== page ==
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William Shakespeare's tale of tragedy of murder and revenge in the royal halls of medieval Denmark. Claudius, brother to the King, conniving with the Queen, poisons the monarch and seizes the throne, taking the widowed Gertrude for his bride. Hamlet, son of the murdered King, mournful of his father's death and mother's hasty marriage, is confronted by the ghost of the late King who reveals the manner of his murder. Seeking revenge, Hamlet recreates the monstrous deed in a play with the help of some traveling actors to torment the conscience of the evil Claudius. In a visit with his mother, Hamlet expresses his anger and disappointment concerning her swiftly untimed marriage. Thinking a concealed spy in his mother's chamber to be the lurking Claudius, he mistakenly kills the meddling counselor, Polonius, father of Ophelia and Laertes. Claudius, on the pretext that Hamlet will be endangered by his subjects for the murder of Polonius, sends the prince to England. Written by
Laurence Olivier played the voice of Hamlet's father's ghost himself by recording the dialog and playing it back at a reduced speed, giving it a macabre quality. The role is often erroneously reported as being performed by Sir John Gielgud, perhaps because it does sound vaguely like him, but it has been said that Olivier actually disliked working with Gielgud in William Shakespeare films, and turned down his request to play the Chorus in Henry V (1944). If Gielgud had played the Ghost in Hamlet (1948), it would have been the first of three appearances (so to speak) as the character: Gielgud played the Ghost in Hamlet (1964) and ITV Saturday Night Theatre: Hamlet (1970). See more »
So oft it chances in particular men / That through some vicious mole of nature in them, / By the o'ergrowth of some complexion / Oft breaking down the pales and forts of reason, / Or by some habit grown too much; that these men - / Carrying, I say, the stamp of one defect, / Their virtues else - be they as pure as grace, / Shall in the general censure take corruption / From that particular fault... This is the tragedy of a man who could not make up his mind.
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Opening credits prologue:
So oft it chances in particular men That through some vicious mole of nature in them, By the o'ergrowth of some complexion Oft breaking down the pales and forts of reason, Or by some habit grown too much; that these men - Carrying, I say, the stamp of one defect, Their virtues else - be they as pure as grace, Shall in the general censure take corruption From that particular fault. See more »
With this film, Sir Laurence Olivier set the standard as to how Shakespeare should be done on screen. His direction of his handpicked cast was flawless and his own straightforward interpretation of Hamlet is the one everyone else's is measured by.
It was a straightforward interpretation because Shakespeare himself in the introduction says that Hamlet's tragedy is one in which his problem is that he couldn't make up his mind. Olivier opts for that and doesn't try to give any deeper meaning to Hamlet's indecision.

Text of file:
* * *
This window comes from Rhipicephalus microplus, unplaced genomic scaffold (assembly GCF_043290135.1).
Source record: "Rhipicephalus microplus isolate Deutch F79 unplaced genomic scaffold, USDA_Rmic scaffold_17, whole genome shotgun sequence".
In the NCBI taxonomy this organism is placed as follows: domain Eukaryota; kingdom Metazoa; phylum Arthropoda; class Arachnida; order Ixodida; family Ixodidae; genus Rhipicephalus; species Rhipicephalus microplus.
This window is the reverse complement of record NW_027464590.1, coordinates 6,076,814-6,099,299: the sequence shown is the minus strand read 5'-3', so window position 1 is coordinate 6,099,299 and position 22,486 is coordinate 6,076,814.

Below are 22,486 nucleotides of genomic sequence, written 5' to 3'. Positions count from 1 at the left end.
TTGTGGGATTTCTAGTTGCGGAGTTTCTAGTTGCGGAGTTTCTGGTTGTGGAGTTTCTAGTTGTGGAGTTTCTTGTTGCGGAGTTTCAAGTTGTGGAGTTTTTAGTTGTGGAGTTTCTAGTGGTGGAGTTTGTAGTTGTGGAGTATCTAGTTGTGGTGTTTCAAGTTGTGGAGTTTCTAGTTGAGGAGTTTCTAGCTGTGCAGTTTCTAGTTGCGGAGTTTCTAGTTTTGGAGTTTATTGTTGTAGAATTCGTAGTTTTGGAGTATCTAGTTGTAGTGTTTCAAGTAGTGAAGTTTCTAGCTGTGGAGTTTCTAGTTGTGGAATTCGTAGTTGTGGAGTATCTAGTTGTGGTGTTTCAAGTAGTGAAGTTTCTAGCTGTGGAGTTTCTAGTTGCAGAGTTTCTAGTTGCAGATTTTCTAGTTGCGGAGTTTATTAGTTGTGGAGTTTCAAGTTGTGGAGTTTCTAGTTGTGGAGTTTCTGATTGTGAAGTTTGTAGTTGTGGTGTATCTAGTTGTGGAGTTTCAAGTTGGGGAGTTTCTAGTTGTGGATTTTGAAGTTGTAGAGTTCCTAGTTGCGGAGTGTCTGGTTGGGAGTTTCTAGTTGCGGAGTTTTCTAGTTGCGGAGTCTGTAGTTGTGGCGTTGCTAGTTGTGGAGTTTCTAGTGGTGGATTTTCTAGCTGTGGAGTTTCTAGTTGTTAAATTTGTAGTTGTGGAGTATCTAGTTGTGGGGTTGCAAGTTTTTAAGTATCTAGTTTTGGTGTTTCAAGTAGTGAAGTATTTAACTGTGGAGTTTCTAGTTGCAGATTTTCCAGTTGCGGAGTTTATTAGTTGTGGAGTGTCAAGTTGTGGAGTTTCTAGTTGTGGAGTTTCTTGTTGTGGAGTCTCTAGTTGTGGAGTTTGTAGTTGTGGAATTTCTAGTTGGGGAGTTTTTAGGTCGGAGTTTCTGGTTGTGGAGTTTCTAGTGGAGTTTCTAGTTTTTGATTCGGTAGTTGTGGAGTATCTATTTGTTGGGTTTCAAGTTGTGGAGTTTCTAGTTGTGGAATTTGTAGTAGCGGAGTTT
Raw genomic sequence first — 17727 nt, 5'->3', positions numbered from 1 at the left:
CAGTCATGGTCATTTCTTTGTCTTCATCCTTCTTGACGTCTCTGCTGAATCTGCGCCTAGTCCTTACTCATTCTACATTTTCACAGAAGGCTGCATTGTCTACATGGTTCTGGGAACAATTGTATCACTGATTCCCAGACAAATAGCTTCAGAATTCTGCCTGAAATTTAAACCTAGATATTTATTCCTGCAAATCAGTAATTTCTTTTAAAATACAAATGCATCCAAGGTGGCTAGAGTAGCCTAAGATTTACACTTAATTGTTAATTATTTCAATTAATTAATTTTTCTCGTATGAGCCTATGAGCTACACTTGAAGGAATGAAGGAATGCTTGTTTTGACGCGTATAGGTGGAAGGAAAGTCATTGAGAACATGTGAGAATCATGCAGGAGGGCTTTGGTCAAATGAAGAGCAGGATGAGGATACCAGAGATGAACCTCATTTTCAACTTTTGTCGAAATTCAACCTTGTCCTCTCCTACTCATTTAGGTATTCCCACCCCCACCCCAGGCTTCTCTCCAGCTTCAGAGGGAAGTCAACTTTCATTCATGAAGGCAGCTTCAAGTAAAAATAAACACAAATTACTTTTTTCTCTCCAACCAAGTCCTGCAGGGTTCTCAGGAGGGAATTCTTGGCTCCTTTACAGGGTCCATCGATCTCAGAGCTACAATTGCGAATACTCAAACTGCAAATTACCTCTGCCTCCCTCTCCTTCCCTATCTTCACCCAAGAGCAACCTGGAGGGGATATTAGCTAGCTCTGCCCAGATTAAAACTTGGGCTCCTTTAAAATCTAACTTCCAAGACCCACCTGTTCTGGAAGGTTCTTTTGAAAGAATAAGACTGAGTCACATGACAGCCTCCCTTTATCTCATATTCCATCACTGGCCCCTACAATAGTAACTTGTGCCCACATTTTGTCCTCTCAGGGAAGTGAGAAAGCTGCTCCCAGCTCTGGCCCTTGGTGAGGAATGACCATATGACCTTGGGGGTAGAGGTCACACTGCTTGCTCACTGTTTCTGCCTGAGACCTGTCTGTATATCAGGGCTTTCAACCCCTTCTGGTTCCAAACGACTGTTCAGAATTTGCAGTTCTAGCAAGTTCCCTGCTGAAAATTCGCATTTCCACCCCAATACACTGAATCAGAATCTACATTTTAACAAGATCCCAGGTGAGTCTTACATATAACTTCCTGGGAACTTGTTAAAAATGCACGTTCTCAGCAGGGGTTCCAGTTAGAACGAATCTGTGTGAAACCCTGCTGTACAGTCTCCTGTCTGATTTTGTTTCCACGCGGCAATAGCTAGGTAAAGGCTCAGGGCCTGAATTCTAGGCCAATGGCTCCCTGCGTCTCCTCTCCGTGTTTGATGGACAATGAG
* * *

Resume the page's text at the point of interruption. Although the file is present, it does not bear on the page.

For those who've never read the play or have seen it or studied in school, Hamlet is the Prince of Denmark. He's Hamlet Junior. His father Hamlet Senior was the king and the king has died. But at the beginning of the play, Hamlet is visited by the ghost of his father and the father tells him he was murdered by his brother Claudius. Claudius took the title and married Hamlet's mother Gertrude. All this was done while Hamlet was away at school in Wittemberg.
The ghost wants his son to revenge him, understandable enough. But the story is Hamlet deciding one thing and then another, moderating his course. His actions have everyone believing he's lost his mind. In the end it's tragedy all around.
I've always thought that the key thing to remember is that Hamlet is the only one who heard the ghost. Some other palace personnel told him about some apparition making an appearance on one of the battlements of Elsinore Castle, but Hamlet's the only one who's been told the tale. Therefore he's the only one who heard the story and he can't prove anything.
The device of spirits visiting Shakespearean protagonists is one the Bard used with great effect. Here, in MacBeth, in Julius Caesar, all of those visits meant someone was meeting their doom. But in Hamlet the ghost makes his appearance at the beginning of the play. Maybe if the ghost had revealed himself to Horatio, to Polonius, the Queen even, Hamlet's duty would have been clear.
In the supporting cast I liked Eileen Herlie as the Queen, Jean Simmons as Ophelia, Felix Aylmer as Polonius, and most of all Terrence Morgan as Laertes.
Laertes is an important character here. He's the son of the chief counselor in the court, Polonius and brother of Ophelia who has a yen for Hamlet. In the beginning of the play Laertes takes off for France. Later towards the end he finds out the tragedy Hamlet has wrought upon both his father and his sister and Laertes has no trouble making up his mind what he's going to do. Quite a contrast to Hamlet's behavior.
The film is moodily photographed in black and white. Olivier wanted to use color, but J. Arthur Rank wouldn't spring for it. So he made due with black and white and the lights and shadows of Elsinore castle as shown almost make this version a kind of Shakespeare noir.
I don't think subsequent versions with Nicol Williamson and Mel Gibson hold a candle to this one.
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